I had to look up what my phonics program (TATRAS) had to say about the issue. It is very similar to Sansari’s program and has a very, very small number of “irregular” (or sight, though they are still not really taught as sight words) words.

    The author (verticalphonics.com) says, “Sight words are words read as symbols, without conscious attention to their phonic construction. Acquiring a large vocabulary of sight words is the advanced phase of learning to read. Sight words are good and are an important aspect of mature reading. […] TATRAS uses phonics to help students acquire sight words — not sight words to acquire phonics!”

    I can’t find it now, but I know somewhere in the manual he says a beginning reader needs to phonically decode a word an average of 100 times before he reaches sight-word automaticity.

    I will put this book on my get-soon list. 🙂 I will have another phonics student soon!

  • Reply A Contrarian's Way June 13, 2012 at 2:59 pm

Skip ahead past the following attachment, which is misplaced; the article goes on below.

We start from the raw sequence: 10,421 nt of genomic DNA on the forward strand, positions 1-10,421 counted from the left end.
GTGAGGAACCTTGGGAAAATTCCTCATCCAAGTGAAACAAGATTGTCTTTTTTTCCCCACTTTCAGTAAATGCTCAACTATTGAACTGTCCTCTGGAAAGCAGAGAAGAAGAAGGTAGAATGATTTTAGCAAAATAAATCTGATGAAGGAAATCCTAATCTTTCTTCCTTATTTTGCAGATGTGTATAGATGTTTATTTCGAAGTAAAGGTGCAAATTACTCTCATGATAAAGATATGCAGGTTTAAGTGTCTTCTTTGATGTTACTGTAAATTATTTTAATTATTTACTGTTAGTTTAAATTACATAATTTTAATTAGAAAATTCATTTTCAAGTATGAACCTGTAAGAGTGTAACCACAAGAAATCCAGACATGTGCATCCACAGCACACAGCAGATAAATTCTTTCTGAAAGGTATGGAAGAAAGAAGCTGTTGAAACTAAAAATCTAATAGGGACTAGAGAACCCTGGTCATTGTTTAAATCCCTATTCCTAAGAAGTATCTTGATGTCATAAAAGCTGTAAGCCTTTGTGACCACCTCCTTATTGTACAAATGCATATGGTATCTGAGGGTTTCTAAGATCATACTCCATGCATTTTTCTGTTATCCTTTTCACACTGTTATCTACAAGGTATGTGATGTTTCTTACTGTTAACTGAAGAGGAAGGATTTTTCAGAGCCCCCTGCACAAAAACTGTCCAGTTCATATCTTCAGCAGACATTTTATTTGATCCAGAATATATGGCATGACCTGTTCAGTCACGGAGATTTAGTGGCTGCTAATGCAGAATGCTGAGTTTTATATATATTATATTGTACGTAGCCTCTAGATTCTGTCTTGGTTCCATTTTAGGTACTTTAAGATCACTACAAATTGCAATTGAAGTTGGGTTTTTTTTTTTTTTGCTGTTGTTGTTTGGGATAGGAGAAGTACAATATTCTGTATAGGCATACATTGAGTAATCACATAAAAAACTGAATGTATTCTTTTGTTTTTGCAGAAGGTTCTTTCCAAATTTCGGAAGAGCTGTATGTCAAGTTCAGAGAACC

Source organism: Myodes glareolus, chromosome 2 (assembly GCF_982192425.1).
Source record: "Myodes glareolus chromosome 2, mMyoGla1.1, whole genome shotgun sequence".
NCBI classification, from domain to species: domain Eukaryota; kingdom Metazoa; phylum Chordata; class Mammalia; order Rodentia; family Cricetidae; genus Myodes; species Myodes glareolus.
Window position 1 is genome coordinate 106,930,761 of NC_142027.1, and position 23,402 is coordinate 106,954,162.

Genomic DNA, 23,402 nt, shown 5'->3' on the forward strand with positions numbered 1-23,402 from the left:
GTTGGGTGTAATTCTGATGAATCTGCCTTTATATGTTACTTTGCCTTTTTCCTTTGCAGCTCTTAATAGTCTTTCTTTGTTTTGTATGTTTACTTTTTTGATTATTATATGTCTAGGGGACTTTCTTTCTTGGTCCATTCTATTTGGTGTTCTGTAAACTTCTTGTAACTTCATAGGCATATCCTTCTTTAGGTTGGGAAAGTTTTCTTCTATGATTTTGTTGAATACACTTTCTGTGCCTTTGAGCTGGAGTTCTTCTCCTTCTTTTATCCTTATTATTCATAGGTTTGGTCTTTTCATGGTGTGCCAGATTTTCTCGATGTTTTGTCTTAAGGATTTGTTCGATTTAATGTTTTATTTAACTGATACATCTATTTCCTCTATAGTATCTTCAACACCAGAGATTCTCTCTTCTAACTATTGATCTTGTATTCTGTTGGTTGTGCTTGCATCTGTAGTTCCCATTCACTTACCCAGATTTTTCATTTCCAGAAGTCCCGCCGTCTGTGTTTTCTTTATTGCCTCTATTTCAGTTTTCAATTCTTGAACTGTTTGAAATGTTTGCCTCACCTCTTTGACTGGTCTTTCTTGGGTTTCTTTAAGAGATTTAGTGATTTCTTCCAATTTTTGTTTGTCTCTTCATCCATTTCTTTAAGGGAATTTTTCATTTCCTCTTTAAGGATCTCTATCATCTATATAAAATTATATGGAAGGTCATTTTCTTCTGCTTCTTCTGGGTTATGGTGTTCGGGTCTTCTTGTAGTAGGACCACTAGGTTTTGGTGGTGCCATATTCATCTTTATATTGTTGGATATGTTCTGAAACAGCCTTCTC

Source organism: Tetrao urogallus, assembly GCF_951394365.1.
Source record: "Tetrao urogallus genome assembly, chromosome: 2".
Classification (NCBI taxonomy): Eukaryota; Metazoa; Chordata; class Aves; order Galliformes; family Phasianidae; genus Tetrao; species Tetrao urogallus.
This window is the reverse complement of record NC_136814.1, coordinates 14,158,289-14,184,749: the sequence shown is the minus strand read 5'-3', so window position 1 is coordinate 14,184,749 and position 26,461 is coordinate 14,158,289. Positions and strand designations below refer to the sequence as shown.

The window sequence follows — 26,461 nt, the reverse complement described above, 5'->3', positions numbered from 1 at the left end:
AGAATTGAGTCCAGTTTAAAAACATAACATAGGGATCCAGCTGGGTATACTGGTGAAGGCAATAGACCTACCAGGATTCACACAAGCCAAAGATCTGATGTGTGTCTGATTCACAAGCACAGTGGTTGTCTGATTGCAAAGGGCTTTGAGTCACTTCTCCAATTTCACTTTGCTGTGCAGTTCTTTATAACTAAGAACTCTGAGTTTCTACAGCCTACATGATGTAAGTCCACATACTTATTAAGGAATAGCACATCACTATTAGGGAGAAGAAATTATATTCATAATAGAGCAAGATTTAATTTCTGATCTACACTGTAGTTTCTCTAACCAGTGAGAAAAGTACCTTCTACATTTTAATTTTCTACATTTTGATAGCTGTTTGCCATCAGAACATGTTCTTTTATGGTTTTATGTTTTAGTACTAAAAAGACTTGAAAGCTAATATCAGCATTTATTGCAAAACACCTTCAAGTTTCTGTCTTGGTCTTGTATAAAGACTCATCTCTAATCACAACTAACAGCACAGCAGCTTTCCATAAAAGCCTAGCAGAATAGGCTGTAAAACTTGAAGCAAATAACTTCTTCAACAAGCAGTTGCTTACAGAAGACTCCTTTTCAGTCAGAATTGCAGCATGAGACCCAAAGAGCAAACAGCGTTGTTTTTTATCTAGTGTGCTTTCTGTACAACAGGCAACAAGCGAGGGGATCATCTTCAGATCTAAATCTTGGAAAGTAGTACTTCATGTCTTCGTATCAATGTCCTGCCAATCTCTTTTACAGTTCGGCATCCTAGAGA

This comment has been removed by the author.

    • Reply A Contrarian's Way June 13, 2012 at 3:02 pm

      Brandy,
      I linked to my husband’s blog, just so you could put a face with my name! That is me there, and my family, but not my blog.
      I admire all of you who are able to keep up with a blog as well! I am certainly so thankful that you do, as I have benefited immensely from being a part of the conversation. He who walks with the wise (or reads their blogs) grows wise!! Prov. 13:20
      Blessings!
      Julie in St. Louis

  • Reply Celeste June 13, 2012 at 4:48 am

    I’m wondering–how do you think this squares with CM’s methods of visualization for sight-word recognition and, eventually, spelling? From the quotes pulled here, the author seems to suggest that “good readers” are utilizing a very strong auditory component (turning the “picture” of the word on the page into sounds to be processed) rather than relying on the kind of visualization that CM suggests children should/do use most. Does the book go into this more in depth? My library doesn’t have the book yet, but this is something I’m really intrigued in.

    • Reply Brandy @ Afterthoughts June 13, 2012 at 5:16 am